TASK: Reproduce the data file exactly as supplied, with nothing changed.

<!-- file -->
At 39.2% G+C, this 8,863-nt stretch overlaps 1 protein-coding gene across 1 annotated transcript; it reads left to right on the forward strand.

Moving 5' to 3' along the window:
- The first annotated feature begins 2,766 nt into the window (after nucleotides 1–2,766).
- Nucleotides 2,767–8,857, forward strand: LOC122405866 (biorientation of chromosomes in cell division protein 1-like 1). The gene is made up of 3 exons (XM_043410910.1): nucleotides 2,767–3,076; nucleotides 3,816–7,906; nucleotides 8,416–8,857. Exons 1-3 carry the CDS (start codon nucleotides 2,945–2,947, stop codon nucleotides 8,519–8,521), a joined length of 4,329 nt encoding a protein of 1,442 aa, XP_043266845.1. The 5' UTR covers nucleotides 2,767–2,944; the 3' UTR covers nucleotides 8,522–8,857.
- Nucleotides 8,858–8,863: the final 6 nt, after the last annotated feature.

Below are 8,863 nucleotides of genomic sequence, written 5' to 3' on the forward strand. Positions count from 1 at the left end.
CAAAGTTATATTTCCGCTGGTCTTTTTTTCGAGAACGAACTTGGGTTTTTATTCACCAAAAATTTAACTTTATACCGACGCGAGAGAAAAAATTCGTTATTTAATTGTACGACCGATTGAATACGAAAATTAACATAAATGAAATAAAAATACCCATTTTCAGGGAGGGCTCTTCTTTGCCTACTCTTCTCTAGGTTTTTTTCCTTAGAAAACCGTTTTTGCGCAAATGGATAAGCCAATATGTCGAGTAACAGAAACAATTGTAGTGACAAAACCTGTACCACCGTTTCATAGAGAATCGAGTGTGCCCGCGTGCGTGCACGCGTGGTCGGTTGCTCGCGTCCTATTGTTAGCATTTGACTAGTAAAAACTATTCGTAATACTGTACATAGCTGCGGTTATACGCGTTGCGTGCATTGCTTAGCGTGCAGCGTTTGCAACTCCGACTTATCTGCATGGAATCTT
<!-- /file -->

At 39.2% G+C, this 8,863-nt stretch overlaps 1 protein-coding gene across 1 annotated transcript; it reads left to right on the forward strand.

Moving 5' to 3' along the window:
- The first annotated feature begins 2,766 nt into the window (after nucleotides 1–2,766).
- Nucleotides 2,767–8,857, forward strand: LOC122405866 (biorientation of chromosomes in cell division protein 1-like 1). The gene is made up of 3 exons (XM_043410910.1): nucleotides 2,767–3,076; nucleotides 3,816–7,906; nucleotides 8,416–8,857. Exons 1-3 carry the CDS (start codon nucleotides 2,945–2,947, stop codon nucleotides 8,519–8,521), a joined length of 4,329 nt encoding a protein of 1,442 aa, XP_043266845.1. The 5' UTR covers nucleotides 2,767–2,944; the 3' UTR covers nucleotides 8,522–8,857.
- Nucleotides 8,858–8,863: the final 6 nt, after the last annotated feature.

Below are 8,863 nucleotides of genomic sequence, written 5' to 3' on the forward strand. Positions count from 1 at the left end.
CAAAGTTATATTTCCGCTGGTCTTTTTTTCGAGAACGAACTTGGGTTTTTATTCACCAAAAATTTAACTTTATACCGACGCGAGAGAAAAAATTCGTTATTTAATTGTACGACCGATTGAATACGAAAATTAACATAAATGAAATAAAAATACCCATTTTCAGGGAGGGCTCTTCTTTGCCTACTCTTCTCTAGGTTTTTTTCCTTAGAAAACCGTTTTTGCGCAAATGGATAAGCCAATATGTCGAGTAACAGAAACAATTGTAGTGACAAAACCTGTACCACCGTTTCATAGAGAATCGAGTGTGCCCGCGTGCGTGCACGCGTGGTCGGTTGCTCGCGTCCTATTGTTAGCATTTGACTAGTAAAAACTATTCGTAATACTGTACATAGCTGCGGTTATACGCGTTGCGTGCATTGCTTAGCGTGCAGCGTTTGCAACTCCGACTTATCTGCATGGAATCTT